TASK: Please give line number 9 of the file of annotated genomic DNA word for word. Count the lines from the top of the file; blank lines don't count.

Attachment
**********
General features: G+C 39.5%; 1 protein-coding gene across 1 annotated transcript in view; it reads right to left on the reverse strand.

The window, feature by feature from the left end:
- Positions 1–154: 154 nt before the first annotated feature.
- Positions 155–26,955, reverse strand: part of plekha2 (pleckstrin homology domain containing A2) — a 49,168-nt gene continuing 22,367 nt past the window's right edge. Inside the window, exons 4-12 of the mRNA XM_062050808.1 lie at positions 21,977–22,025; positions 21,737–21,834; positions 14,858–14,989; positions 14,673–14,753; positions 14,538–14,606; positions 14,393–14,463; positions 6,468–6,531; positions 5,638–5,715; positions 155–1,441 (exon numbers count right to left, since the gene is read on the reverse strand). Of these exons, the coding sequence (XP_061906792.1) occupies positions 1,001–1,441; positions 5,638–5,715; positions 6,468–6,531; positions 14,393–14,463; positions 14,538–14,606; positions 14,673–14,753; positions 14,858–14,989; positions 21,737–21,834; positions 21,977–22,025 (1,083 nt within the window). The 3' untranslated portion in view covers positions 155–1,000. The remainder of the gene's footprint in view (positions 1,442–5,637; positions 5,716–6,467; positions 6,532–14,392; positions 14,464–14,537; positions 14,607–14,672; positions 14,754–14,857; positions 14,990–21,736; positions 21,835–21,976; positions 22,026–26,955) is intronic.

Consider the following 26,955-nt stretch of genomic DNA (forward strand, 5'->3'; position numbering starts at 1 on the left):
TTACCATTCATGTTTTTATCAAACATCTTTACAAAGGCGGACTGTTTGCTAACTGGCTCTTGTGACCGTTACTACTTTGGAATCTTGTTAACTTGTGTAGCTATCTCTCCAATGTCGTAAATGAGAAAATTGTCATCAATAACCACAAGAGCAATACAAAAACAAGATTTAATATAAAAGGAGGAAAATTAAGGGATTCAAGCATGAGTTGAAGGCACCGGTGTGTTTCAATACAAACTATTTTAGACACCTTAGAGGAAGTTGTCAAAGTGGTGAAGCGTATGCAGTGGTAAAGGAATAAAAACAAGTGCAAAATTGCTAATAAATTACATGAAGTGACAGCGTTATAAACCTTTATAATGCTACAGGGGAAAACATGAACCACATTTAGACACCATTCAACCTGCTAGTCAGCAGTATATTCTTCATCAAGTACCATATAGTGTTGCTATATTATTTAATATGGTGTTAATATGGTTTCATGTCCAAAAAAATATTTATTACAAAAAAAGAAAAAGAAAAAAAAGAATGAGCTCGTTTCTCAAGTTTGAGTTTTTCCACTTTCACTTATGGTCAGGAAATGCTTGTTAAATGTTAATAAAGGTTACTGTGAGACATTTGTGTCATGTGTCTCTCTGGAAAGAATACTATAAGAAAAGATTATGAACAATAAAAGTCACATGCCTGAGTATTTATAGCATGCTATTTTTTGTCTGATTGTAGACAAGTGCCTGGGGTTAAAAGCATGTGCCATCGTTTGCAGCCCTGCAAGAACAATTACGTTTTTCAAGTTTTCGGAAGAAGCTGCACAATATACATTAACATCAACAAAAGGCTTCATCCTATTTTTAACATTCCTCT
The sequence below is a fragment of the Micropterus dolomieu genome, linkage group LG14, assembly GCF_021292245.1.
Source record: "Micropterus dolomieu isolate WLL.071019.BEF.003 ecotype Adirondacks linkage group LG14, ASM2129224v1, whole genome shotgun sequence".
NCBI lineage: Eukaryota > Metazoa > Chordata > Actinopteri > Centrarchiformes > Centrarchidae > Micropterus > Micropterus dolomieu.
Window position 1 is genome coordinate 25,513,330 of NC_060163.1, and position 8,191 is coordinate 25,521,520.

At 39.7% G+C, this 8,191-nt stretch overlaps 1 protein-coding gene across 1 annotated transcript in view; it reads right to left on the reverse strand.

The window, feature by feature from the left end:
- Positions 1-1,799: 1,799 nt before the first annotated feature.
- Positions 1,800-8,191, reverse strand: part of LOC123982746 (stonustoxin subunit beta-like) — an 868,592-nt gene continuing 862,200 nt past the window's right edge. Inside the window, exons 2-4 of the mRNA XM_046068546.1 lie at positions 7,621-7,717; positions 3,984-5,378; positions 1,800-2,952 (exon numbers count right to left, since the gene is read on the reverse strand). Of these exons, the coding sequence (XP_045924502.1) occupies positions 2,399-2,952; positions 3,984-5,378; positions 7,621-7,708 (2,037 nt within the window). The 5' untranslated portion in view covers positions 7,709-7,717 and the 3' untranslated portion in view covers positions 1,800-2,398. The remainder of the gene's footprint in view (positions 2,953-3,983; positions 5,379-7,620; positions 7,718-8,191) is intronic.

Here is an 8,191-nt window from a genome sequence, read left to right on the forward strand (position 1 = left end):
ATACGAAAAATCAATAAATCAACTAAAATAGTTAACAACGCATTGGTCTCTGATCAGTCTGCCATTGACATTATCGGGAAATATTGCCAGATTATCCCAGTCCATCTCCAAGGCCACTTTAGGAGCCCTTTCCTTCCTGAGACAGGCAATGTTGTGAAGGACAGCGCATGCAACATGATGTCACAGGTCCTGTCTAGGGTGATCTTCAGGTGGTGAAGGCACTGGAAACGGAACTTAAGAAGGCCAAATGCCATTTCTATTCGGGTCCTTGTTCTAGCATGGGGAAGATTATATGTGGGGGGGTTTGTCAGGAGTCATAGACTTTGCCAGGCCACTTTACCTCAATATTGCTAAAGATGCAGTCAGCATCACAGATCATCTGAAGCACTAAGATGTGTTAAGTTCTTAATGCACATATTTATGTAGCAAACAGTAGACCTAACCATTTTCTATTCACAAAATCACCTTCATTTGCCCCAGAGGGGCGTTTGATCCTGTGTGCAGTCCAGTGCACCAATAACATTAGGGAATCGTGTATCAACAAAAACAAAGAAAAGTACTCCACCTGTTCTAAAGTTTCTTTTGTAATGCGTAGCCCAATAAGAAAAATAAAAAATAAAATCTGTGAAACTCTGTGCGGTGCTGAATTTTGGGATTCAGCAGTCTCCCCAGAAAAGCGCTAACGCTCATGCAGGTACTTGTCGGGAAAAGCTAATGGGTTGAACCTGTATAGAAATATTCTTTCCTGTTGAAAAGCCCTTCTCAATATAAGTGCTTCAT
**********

NCBI lineage: Eukaryota > Metazoa > Chordata > Actinopteri > Centrarchiformes > Centrarchidae > Micropterus > Micropterus dolomieu.